Link to Pubmed [PMID] – 10908277
Mol. Hum. Reprod. 2000 Aug;6(8):688-93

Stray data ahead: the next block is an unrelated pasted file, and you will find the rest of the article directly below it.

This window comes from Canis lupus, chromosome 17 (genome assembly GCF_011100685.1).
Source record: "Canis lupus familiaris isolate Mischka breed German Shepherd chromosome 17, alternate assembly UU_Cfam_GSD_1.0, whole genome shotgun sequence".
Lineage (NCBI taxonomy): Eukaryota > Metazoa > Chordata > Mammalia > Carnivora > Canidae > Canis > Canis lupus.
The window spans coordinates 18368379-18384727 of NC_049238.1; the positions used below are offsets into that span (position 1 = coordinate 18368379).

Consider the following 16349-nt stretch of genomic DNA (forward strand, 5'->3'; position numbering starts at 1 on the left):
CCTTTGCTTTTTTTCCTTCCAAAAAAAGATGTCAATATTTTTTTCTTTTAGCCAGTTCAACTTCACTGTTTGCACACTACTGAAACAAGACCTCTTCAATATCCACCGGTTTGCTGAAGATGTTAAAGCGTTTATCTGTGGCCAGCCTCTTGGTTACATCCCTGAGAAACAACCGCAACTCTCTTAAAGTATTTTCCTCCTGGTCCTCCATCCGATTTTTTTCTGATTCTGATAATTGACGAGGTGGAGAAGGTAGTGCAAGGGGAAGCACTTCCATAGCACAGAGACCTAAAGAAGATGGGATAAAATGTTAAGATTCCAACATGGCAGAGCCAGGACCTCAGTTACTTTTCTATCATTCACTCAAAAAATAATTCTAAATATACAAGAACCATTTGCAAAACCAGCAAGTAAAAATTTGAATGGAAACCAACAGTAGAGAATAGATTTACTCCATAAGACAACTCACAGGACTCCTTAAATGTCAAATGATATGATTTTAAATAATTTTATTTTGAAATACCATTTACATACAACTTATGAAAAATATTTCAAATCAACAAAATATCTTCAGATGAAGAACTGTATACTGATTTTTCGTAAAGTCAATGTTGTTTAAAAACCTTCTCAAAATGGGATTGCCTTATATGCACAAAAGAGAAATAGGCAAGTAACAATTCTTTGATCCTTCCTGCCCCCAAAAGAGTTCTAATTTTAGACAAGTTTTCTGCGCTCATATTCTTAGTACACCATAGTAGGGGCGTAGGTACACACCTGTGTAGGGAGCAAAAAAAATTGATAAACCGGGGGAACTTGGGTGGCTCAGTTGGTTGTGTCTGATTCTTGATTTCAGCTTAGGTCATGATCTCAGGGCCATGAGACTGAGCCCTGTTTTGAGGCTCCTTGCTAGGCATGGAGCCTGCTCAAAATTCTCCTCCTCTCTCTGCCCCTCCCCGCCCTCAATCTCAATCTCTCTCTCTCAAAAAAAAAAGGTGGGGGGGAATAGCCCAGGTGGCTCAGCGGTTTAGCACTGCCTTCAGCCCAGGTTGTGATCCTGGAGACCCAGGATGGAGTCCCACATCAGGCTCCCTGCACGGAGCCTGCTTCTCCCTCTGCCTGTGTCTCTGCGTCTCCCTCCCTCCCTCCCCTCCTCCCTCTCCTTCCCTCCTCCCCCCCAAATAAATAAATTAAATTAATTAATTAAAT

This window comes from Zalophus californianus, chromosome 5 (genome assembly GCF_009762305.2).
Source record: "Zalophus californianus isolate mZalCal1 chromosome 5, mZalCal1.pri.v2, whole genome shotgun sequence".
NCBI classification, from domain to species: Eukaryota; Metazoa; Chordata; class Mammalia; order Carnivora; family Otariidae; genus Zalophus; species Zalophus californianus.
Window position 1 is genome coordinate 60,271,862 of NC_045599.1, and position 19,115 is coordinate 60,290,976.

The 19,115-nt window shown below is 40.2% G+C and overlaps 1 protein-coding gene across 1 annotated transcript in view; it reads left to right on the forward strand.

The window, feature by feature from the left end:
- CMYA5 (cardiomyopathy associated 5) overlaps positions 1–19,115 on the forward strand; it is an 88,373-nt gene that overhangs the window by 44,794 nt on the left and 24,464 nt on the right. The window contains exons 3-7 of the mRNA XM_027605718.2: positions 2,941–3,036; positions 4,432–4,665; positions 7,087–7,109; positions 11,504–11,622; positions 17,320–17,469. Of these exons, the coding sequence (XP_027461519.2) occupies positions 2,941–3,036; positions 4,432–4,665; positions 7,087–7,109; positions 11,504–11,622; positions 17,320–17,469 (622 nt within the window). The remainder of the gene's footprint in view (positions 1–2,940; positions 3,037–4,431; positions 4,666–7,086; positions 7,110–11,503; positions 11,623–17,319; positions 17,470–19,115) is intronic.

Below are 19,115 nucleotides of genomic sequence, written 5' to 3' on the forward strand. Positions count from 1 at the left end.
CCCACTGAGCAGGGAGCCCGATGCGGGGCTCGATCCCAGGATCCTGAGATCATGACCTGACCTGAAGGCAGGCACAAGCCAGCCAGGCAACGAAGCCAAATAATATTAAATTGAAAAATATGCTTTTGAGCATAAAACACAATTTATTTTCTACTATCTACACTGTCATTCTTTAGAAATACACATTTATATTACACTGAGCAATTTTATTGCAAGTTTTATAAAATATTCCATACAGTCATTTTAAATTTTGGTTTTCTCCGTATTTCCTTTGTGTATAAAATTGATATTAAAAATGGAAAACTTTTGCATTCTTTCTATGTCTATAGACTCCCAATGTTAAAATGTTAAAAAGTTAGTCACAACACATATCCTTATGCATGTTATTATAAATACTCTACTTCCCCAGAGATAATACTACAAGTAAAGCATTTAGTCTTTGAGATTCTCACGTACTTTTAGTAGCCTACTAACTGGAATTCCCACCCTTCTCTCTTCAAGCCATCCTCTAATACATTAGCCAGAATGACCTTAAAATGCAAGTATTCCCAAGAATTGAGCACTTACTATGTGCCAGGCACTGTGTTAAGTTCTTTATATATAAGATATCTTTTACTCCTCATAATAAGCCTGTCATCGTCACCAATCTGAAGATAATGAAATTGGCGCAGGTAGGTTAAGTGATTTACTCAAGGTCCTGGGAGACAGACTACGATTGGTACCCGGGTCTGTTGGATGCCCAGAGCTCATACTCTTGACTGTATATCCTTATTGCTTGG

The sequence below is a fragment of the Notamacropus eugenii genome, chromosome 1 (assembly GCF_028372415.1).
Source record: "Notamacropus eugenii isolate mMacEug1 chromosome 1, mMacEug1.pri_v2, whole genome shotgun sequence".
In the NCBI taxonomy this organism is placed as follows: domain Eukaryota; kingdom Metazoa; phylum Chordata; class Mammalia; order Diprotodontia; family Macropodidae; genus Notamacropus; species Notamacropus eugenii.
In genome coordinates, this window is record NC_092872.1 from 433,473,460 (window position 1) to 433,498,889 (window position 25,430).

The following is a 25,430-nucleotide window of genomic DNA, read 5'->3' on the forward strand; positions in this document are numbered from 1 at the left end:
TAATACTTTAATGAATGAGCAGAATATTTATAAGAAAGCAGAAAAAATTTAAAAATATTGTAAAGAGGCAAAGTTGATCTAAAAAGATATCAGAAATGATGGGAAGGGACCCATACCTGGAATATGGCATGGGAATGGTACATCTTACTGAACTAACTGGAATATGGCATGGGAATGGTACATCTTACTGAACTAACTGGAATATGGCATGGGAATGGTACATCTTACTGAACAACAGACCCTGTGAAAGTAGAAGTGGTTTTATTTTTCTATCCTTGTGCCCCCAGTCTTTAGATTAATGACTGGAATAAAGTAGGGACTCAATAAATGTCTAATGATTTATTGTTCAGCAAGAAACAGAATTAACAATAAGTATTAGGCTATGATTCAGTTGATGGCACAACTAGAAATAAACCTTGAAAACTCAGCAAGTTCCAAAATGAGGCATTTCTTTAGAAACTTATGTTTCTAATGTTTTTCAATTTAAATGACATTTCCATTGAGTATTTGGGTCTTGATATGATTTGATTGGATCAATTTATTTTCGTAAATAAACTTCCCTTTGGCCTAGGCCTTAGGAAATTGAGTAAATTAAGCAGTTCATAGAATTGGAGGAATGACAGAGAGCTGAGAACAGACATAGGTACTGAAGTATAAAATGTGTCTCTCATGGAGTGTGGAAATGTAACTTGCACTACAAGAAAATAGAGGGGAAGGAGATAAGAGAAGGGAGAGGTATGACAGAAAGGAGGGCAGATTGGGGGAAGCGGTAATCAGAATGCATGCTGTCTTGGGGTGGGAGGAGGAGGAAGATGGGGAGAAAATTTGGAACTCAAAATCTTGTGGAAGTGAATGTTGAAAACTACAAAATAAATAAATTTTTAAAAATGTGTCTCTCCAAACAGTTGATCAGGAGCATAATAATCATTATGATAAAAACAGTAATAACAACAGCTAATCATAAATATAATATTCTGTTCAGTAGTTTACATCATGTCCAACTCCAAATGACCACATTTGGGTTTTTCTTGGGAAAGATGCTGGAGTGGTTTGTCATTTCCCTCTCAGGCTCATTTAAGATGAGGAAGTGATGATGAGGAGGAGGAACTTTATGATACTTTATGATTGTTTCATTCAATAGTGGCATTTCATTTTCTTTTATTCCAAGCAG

Molecular deletions of the Y chromosome long arm are a frequent cause of male infertility. Because these deletions are thought to be inherited from fathers without Y chromosome deletions, the question arises as to whether their relatively high incidence in the male population could be due to the existence of a mosaicism in somatic and/or germinal paternal cells. This study included a total of 181 infertile men, among whom 18 were found to have an abnormal karyotype. In the other 163, polymerase chain reaction (PCR) analysis detected nine (5.5%) Y chromosome microdeletions. Blood, spermatozoa or testicular cells from 47 men (27 oligozoospermia, 20 azoospermia), including six Y-deleted patients, were screened for mosaicism using double target fluorescence in-situ hybridization (FISH) with Y centromeric and deleted in azoospermia (DAZ) gene-specific probes. Results indicated that: (i) percentages of double (intact Y chromosome) or single (deleted Y chromosome) fluorescent signals by FISH were in agreement with PCR data, thus demonstrating the reliability of the method; and (ii) a weak germ cell mosaicism was found in only two oligozoospermic patients, carrying 1.97 and 4.13% respectively of spermatozoa with a deleted Y chromosome. Further studies on larger populations are needed to evaluate precisely the incidence of Y deletion mosaicisms in infertile men.